It turns out that almost all of my expectations were met. Almost all.
Moko (Diego Catano) and Flama (Daniel Miranda) are two typical Mexico City teens. Moko's mom is off to visit an aunt, so she leaves the two friends alone for the afternoon. As it is Sunday, all they need is a large Coke, some potato chips and their copy of "Halo" for the Xbox and they are all set. A few minutes into the game, the power goes out. No video games, no television, no nothing. Now they have to figure out what to do. Rita (Danny Perea), a neighbor, arrives at the front door, asking to use their oven for her baking. Soon, Moko and Flama order a pizza and when the delivery guy (Enrique Arreola) is 11 seconds late, they refuse to pay. He refuses to leave and the four end up spending the rest of the day together in Moko's apartment.
Written and directed by Fernando Eimbcke, who apparently cut his teeth on music videos and short comedy films for Mexican television, "Duck Season" starts off promisingly, but lacks a key element for success.
The film begins with a series of 'snapshots' of the area in which Moko and Flama live. The area is poor, but these shots aren't about that, they are about establishing the time and place. The shots are really quite beautiful, enhanced by the black and white photography. But they also establish the mood and pacing of the story. Everything we are about to watch takes place on a Sunday afternoon, a very lazy Sunday afternoon. Nothing will happen quickly, so we watch this series of shots slowly fade away until we are in the apartment.
Moko and Flama are two typical 14 year olds. Not a lot on their mind, except for video games, they have a great deal of difficulty coming up with a past time after the power goes out. They sit for a while, they literally twiddle their thumbs for a while, they do this, and they do that. Nothing very exciting. This probably happens over the course of a few moments, but when you are a 14 year old, it seems like an eternity. The film does a great job of portraying how time moves for these two, immersing us in their world, their timeframe. Indeed, the beginning tests our patience. The whole film can't be just about watching these two sit around, can it? Just as Eimbcke has convinced us we will see nothing more, we are ready to begin the journey. We are in the same mind set as the two young men.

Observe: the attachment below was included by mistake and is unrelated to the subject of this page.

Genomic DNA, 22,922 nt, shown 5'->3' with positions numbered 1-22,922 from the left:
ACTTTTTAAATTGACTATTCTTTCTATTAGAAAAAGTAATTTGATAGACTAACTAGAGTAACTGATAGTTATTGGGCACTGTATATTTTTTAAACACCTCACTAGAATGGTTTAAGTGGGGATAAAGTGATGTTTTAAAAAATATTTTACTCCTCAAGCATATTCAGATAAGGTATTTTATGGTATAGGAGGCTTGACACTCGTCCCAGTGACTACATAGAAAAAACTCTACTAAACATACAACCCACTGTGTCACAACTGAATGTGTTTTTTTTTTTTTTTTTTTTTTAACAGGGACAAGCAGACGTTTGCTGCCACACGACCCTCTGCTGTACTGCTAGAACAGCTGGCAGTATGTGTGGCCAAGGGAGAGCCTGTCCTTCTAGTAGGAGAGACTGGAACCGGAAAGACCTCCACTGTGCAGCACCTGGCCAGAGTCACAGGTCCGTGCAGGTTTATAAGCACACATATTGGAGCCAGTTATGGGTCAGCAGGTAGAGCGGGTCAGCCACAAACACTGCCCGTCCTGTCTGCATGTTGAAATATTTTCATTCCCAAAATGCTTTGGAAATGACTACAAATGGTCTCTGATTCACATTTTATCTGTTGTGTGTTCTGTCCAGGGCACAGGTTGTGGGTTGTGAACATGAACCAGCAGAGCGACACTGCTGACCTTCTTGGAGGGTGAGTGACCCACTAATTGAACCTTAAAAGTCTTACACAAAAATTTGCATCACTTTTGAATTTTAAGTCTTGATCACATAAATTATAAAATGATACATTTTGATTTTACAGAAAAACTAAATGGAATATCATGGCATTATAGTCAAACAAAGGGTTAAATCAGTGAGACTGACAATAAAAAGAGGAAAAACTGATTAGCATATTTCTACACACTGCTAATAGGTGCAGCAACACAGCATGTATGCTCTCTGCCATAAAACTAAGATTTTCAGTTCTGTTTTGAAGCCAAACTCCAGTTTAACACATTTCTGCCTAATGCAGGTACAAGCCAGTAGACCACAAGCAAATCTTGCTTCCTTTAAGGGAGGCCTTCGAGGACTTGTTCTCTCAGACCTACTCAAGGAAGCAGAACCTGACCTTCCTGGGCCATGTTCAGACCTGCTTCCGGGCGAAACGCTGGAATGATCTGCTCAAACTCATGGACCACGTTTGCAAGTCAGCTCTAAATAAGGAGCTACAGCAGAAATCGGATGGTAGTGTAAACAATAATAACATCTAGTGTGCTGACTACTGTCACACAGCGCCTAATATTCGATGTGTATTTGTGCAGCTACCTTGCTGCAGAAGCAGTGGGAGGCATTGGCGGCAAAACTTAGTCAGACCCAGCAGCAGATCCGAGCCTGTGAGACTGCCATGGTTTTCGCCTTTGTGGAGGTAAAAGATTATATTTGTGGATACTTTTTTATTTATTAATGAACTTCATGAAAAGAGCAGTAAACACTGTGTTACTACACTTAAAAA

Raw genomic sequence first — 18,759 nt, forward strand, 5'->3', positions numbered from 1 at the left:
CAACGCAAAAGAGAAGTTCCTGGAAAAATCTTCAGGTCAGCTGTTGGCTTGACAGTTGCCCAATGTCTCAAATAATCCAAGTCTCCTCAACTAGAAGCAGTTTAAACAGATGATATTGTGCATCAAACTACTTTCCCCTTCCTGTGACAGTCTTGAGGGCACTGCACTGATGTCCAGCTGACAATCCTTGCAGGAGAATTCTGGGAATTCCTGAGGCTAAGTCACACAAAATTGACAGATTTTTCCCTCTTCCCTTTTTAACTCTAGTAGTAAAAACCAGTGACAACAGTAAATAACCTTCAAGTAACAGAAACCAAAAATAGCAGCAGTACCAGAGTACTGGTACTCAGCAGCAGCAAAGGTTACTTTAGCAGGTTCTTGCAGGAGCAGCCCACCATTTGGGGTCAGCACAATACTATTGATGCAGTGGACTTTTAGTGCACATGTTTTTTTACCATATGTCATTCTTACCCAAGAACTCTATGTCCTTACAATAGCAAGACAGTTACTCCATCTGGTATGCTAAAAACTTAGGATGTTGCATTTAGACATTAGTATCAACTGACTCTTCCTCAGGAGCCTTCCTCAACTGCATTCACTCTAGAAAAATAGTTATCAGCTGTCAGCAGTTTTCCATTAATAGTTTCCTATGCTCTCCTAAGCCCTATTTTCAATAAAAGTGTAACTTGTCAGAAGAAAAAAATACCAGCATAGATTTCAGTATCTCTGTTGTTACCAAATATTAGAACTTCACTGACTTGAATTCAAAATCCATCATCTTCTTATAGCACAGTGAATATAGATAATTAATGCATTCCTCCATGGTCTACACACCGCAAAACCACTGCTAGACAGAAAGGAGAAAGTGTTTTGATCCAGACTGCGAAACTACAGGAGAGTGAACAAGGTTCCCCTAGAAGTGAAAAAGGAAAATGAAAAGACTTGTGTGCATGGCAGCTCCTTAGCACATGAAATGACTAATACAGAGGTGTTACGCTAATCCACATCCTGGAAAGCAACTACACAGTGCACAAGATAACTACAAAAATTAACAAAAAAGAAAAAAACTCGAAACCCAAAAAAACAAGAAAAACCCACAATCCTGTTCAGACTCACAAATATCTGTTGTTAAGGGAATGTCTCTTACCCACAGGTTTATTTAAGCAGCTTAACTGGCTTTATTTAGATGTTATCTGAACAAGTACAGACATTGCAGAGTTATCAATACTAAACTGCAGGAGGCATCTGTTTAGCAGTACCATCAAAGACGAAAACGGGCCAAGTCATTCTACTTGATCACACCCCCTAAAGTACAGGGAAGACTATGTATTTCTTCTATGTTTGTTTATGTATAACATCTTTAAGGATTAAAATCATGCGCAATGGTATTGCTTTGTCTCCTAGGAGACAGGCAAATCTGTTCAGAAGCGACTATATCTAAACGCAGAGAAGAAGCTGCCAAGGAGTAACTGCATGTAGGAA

Ulises, the pizza delivery guy, provides an interesting counterpoint to the two young men. In his early 30s, he seems like a responsible guy, putting everything into his job. Then you remember his job is delivering pizzas. Later, we learn about a plan he has for the future and it makes him all the more sad. But his character doesn't act sad, for the most part. He seems to enjoy his life, holding out hope for the future.
Rita, the young neighbor, is very different. We don't get a sense of what she is about until very late in the film. She seems odd, initially forcing her way into the apartment to use the oven. When the first cake doesn't turn out, she helps herself to the kitchen and begins baking something else, creating a mess in the process.
All of this is great, and the black and white cinematography is very good as well. Everything is designed to create a definite sense of mood and place, giving us a glimpse into the lazy Sunday afternoon enjoyed by these characters.
What is missing is the sense of madcap adventure promised by the trailer. They have some interesting interactions and do some unusual things, but they happen few and far between. Just because they aren't doing anything, doesn't mean they have to do nothing. The point when we start to learn about these people comes very late in the film; we learn something about each person, making them more fully realized. But because we have to wait so long for this to happen, we need something else to happen in the meantime. It doesn't. All of this activity is crammed into the last half hour, when it would be more interesting to watch it gradually progress throughout.